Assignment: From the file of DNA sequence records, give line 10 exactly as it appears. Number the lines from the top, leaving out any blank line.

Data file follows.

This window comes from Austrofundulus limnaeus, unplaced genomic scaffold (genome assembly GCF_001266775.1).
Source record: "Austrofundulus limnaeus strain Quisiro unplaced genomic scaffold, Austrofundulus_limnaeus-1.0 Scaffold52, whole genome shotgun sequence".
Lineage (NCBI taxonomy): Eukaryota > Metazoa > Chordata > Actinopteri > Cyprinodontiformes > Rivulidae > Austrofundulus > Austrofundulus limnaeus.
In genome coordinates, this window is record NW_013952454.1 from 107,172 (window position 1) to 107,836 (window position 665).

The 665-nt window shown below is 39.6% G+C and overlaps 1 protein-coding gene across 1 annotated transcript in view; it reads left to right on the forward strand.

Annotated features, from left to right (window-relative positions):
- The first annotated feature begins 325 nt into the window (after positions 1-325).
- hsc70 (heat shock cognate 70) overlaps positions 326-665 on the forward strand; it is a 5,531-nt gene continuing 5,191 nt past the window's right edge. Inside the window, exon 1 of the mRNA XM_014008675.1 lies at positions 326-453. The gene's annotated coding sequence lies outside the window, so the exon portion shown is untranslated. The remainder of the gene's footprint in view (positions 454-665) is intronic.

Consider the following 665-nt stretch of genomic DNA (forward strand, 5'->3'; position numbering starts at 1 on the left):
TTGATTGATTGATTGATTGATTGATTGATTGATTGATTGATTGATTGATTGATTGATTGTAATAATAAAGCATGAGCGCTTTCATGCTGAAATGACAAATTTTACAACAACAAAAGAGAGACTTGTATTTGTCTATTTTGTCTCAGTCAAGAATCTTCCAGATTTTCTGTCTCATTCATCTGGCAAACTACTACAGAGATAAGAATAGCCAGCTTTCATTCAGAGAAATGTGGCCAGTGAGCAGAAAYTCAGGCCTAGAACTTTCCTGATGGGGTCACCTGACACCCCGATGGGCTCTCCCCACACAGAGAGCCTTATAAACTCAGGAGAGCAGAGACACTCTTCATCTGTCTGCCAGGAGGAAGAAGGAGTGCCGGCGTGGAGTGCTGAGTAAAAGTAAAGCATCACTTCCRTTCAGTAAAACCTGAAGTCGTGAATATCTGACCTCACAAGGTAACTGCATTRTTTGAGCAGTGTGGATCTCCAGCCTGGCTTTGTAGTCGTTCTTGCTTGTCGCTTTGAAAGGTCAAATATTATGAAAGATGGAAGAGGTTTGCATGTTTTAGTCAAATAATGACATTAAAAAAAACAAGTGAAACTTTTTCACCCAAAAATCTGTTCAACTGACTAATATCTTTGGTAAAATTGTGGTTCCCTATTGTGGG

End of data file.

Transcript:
TTGATTGATTGATTGATTGATTGATTGATTGATTGATTGATTGATTGATTGATTGATTGTAATAATAAAGCATGAGCGCTTTCATGCTGAAATGACAAATTTTACAACAACAAAAGAGAGACTTGTATTTGTCTATTTTGTCTCAGTCAAGAATCTTCCAGATTTTCTGTCTCATTCATCTGGCAAACTACTACAGAGATAAGAATAGCCAGCTTTCATTCAGAGAAATGTGGCCAGTGAGCAGAAAYTCAGGCCTAGAACTTTCCTGATGGGGTCACCTGACACCCCGATGGGCTCTCCCCACACAGAGAGCCTTATAAACTCAGGAGAGCAGAGACACTCTTCATCTGTCTGCCAGGAGGAAGAAGGAGTGCCGGCGTGGAGTGCTGAGTAAAAGTAAAGCATCACTTCCRTTCAGTAAAACCTGAAGTCGTGAATATCTGACCTCACAAGGTAACTGCATTRTTTGAGCAGTGTGGATCTCCAGCCTGGCTTTGTAGTCGTTCTTGCTTGTCGCTTTGAAAGGTCAAATATTATGAAAGATGGAAGAGGTTTGCATGTTTTAGTCAAATAATGACATTAAAAAAAACAAGTGAAACTTTTTCACCCAAAAATCTGTTCAACTGACTAATATCTTTGGTAAAATTGTGGTTCCCTATTGTGGG